To support his separation-of-powers argument, Garland compared this case with two Supreme Court cases involving the Federal Advisory Committee Act—Public Citizen v. Dept of Justice, 491 U.S. 440 (1989) and Cheney v. U.S. Dist. Court for the Dist. of Columbia, 542 U.S. 367 (2004)—both of which concluded that FACA could not constitutionally be applied in certain situations involving advice to the President or Vice President.  He pointed out that the seminal decision on whether or not EOP was subject to FOIA, Soucie v. David, 448 F.2d 1067 (D.C. Cir. 1971), avoided the separation-of-powers issue by excluding coverage of staff whose sole function was to advise the President.  The Soucie standard was adopted by Congress in the 1974 FOIA Amendments and Garland observed that “it appears that not only this court, but Congress as well, wished to avoid the serious separation-of-power questions that too expansive a reading of FOIA could engender.  When that is the case, it is doubly our obligation to seek a construction that avoids constitutional conflict.”

Having removed the visitors’ logs from FOIA, Garland then indicated that they qualified as presidential records under the Presidential Records Act.  He noted that the visitors’ records “are arguably ‘created’ by White House staff and White House pass readers on servers physically located in the White House Complex.”  Further: “They are generated whenever the President consults agency officials, negotiates with foreign heads of state, or speaks with private organizations or individuals at the White House. . .[The visitors’ logs] thus track quite nicely with the definition of ‘Presidential records’ found in the PRA.”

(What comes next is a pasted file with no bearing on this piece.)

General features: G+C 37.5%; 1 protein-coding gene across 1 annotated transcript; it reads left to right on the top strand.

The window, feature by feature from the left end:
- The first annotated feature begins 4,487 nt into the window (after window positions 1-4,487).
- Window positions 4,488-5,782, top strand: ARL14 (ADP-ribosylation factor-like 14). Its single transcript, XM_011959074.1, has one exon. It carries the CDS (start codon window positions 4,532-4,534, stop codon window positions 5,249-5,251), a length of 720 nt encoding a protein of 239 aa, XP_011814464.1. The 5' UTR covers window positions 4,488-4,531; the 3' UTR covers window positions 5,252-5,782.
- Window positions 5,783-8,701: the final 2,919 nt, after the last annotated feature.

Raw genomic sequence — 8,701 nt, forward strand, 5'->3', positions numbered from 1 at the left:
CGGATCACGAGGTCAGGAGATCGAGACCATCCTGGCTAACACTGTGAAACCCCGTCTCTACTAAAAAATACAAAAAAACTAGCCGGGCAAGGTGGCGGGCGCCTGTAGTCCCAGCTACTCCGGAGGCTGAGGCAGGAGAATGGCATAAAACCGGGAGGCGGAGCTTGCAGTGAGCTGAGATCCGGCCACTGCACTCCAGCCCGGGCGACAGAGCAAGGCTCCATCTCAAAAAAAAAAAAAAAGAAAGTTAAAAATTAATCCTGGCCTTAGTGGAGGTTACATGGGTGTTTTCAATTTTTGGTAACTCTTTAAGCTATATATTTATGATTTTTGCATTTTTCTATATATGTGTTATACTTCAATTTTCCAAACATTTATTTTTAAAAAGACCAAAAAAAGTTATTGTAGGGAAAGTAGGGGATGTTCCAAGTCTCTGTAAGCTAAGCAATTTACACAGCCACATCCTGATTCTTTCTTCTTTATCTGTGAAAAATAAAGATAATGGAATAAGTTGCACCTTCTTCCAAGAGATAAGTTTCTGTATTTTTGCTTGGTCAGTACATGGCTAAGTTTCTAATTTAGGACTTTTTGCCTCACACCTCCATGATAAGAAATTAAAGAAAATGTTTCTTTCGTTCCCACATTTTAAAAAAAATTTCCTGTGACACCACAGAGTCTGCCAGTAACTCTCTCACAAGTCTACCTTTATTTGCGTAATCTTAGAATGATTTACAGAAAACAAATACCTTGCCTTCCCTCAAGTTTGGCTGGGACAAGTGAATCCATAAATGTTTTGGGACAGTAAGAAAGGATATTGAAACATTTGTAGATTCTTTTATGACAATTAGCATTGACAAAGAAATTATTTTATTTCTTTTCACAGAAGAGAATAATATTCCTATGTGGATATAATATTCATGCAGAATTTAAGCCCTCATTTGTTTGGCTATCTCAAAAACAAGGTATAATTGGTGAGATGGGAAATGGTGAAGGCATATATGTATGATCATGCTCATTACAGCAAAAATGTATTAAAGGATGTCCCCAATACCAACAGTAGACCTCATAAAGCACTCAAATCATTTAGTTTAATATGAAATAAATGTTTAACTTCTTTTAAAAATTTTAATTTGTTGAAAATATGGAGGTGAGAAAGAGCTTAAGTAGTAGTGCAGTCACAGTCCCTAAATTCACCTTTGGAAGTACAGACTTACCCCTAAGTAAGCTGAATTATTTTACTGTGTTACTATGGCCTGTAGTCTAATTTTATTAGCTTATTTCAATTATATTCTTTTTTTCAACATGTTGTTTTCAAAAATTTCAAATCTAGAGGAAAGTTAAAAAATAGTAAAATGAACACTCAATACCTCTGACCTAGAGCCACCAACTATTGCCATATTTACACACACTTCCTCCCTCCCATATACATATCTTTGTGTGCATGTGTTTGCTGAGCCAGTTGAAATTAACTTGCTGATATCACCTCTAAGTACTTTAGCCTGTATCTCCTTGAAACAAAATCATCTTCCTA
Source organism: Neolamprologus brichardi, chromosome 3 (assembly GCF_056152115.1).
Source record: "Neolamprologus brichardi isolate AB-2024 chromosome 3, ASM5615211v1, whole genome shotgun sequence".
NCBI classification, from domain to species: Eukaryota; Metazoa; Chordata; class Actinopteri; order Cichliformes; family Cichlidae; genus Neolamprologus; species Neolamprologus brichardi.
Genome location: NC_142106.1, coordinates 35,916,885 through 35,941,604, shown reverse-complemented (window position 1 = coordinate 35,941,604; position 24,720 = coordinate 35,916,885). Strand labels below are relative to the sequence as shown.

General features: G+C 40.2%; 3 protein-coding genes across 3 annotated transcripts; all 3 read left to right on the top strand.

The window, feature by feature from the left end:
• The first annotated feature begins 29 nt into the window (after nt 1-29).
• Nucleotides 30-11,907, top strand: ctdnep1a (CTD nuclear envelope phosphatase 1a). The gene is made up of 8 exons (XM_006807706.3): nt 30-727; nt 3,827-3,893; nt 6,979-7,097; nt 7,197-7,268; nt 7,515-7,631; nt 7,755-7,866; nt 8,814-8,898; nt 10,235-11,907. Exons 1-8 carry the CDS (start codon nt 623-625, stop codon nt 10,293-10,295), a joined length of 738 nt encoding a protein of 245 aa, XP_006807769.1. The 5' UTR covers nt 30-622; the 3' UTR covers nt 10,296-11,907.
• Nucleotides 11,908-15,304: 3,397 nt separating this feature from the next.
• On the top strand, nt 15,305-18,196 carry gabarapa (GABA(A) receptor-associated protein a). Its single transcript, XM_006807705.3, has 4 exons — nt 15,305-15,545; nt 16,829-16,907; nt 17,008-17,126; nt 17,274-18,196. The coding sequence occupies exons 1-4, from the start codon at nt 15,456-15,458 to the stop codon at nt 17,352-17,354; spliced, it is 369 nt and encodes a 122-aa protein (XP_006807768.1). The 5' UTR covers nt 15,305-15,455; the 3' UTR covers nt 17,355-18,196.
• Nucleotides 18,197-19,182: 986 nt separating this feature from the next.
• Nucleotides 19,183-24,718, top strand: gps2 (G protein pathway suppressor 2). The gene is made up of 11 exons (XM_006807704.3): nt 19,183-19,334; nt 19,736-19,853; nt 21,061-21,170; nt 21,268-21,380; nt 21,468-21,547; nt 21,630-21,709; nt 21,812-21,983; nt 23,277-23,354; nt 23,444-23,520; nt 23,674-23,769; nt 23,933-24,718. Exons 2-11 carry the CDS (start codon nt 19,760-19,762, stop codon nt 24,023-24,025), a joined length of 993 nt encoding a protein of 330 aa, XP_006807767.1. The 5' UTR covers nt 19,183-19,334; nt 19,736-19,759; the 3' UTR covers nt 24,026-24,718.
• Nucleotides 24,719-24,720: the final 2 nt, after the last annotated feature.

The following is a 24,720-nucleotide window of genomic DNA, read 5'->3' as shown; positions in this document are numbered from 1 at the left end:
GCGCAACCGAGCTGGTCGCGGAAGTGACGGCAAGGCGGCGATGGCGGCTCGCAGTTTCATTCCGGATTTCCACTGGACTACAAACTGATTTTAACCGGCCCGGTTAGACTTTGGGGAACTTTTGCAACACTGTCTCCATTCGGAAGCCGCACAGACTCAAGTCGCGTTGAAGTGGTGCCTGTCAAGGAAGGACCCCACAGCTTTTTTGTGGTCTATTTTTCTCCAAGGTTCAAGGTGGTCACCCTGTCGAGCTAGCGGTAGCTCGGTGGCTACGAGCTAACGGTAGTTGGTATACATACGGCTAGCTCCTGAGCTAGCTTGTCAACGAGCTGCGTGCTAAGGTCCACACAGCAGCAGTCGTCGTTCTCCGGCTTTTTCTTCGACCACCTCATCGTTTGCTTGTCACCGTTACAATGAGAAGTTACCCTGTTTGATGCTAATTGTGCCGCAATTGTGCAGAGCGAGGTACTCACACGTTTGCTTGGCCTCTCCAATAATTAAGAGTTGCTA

Judicial Watch argued that any separation-of-powers concerns could be mitigated by applying Exemption 5 (privileges) to the records.  But Garland noted that “in another district court case presenting almost the identical question, they argued—and the court agreed—that [the White House] visitor records do not fall within Exemption 5 because they consist only of the names of the visitor, visitee, and date and time of the visit.”  He added that “there are no decisions in this court that address whether the presidential communications privilege contained in Exemption 5 extends to the names of visitors to the President and his staff.  And it seems to us that deciding that question would be at least as difficult—and present separation-of-powers questions at least as serious—as deciding the question now before us. We see nothing to be gained by trading one difficult question for another.”  He indicated that “even if a significant subset of [White House visitors’ records] would be protected by Exemption 5, the burden of identifying those records on a document-by-document basis is substantial enough to make that an ineffective way of mitigating the kind of separation- of- powers concerns at issue here.”

Garland agreed that there was a small subset of EOP records that were subject to FOIA, including at least OMB and the Council on Environmental Quality, “whose ‘sole function’ is not to ‘advise and assist the President.’  These offices are ‘agencies’ under FOIA, and their records are ‘agency records’ subject to disclosure.” As a result, any records pertaining to visits to those offices were agency records subject to disclosure under FOIA.  (Judicial Watch, Inc. v. United States Secret Service, No. 11-5282, U.S. Court of Appeals for the District of Columbia, Aug. 30)